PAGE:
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South Africa: Diesel refunds – to claim or not to claim

12 August 2021
– 4 Minute Read


Judgment was handed down by the Supreme Court of Appeal (SCA) on 10 August 2021 in Commissioner, South African Revenue Service v Glencore Operations SA (Pty) Ltd (Case no 462/2020) [2021] ZASCA 111 (10 August 2021).

Glencore Operations SA (Pty) Ltd (Glencore) claimed refunds for diesel fuel levies used for primary production in mining in terms of the provisions of Note 6(f)(iii), Item 670.04 in Part 3 of Schedule 6 to the Customs and Excise Act 91 of 1964 (CE Act).

The claim by Glencore was originally disallowed by SARS on the ground that the activities in respect of which the claim was submitted, did not constitute primary production activities in mining within the ambit of Note 6(f)(iii), but rather that such activities related to secondary activities in mining. During 2020, the High Court overturned the decision by SARS and held that Glencore was entitled to a refund for diesel levies. The Commissioner for SARS’s request for leave to appeal was granted during June 2020.

The SCA primarily had to consider whether the mining operations in relation to which diesel refunds were claimed by Glencore, had been carried on for own primary production in mining. Also, whether the list of activities set out in Note 6(f)(iii), Item 670.04 in Part 3 of Schedule 6 to the CE Act is exhaustive.

Glencore argued that its ‘own primary production in mining’ does not mean that its primary mining activities cease once the ore is extracted from the ground. Glencore further argued that the list of activities in Note 6(f)(iii) is not exhaustive.

The SCA criticised the High Court order made, and the following was specifically noted:

  • The list of activities set out in Note 6(f)(iii) is exhaustive as the Commissioner intended. The list covers activities that are inextricably linked to primary mining, therefore the extraction of minerals from the ground. A non-exhaustive list would lead to unbusinesslike or an insensible result;
  • All mining activities were not intended to benefit from the diesel rebate scheme, only ‘own primary production activities’;
  • ‘Primary production activities’ means mining activities associated with extracting minerals from the ground, which is distinct from activities which occur after minerals have been extracted from the ground, with such latter activities being ‘secondary’;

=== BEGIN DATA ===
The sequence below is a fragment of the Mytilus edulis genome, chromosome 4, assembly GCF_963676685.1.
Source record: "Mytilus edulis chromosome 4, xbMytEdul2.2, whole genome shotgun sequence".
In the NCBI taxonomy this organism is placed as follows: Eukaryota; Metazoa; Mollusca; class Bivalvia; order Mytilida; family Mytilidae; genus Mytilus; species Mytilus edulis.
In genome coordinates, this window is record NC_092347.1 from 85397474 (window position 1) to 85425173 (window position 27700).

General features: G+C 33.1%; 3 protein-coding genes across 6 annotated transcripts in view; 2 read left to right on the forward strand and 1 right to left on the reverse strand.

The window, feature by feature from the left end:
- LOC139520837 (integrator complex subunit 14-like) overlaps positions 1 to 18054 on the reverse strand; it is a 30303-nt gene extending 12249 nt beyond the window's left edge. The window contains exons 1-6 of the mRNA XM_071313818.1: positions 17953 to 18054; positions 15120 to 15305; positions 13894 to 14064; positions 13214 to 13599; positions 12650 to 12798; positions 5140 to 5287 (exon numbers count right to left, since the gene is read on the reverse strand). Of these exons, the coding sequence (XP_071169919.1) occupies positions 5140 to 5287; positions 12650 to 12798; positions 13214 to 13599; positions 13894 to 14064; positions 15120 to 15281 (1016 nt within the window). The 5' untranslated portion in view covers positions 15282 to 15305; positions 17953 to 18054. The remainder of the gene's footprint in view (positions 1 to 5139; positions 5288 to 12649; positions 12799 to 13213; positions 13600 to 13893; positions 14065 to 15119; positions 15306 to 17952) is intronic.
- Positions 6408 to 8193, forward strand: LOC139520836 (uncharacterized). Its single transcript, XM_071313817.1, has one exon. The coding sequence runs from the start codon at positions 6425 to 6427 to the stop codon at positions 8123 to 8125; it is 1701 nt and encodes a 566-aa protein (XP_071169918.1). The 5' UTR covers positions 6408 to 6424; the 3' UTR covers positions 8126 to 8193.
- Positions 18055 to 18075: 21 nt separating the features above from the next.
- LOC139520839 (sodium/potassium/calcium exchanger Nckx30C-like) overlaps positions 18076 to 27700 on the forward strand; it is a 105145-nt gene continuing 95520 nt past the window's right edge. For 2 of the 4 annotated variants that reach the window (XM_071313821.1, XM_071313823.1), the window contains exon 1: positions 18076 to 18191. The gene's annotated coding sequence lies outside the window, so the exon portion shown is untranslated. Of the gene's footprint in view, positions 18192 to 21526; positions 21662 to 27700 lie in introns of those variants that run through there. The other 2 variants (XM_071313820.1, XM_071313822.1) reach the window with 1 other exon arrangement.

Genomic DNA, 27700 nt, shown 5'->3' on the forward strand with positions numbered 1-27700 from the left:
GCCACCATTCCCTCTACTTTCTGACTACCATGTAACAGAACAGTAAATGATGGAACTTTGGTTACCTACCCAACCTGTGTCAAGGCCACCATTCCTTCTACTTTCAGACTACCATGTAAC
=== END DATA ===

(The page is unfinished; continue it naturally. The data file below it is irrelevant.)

• Operations, which in the case of Glencore comprised of the mining for coal, would involve various activities, such as crushing, screening, washing and stockpiling to take place after the mineral (being the coal) has been extracted from the ground – such activities are therefore not within the ordinary meaning of ‘own primary production activities’; and
  • The main purpose of the list in Note 6(f)(iii) is to identify those activities directly associated with the extraction of minerals from the ground, which are to be included in the rebate scheme. 

The SCA (and SARS) further placed heavy reliance on the unreported case of Graspan Colliery (Pty) Ltd v Commissioner for the South African Revenue Service Gauteng Division of the High Court, Pretoria case no 8420/2018, delivered on 20 September 2020, where it was also held that the list in Note 6(f)(iii) is an exhaustive list.

The SCA ruled that the activities in which Glencore used the diesel do not fall within the scope of any of the items listed in Note 6(f)(iii) and therefore the High Court came to an erroneous conclusion. The Commissioner’s determination should hence be reinstated.

While the SCA judgment signals bad news to mining entities, the situation may not be as severe where the mineral being mined requires further processing in order to extract this from the ore. The minority assenting judgment differentiated between circumstances where the mineral itself is extracted from the ground, and circumstances where ore is extracted from the ground and further primary production activities in mining are necessary in order to extract the relevant mineral from the ore. 

It is also worthwhile noting that the SCA was quite critical regarding the lack of evidence led by Glencore as to the detailed mining processes involved, and noted that this harmed Glencore’s case. This indicates that significant detail regarding processes is necessary, in litigation on these types of matters.

The implications of the SCA judgment for the mining industry and the relief sought by mining companies through the diesel rebate scheme may be detrimental in an economy already under pressure.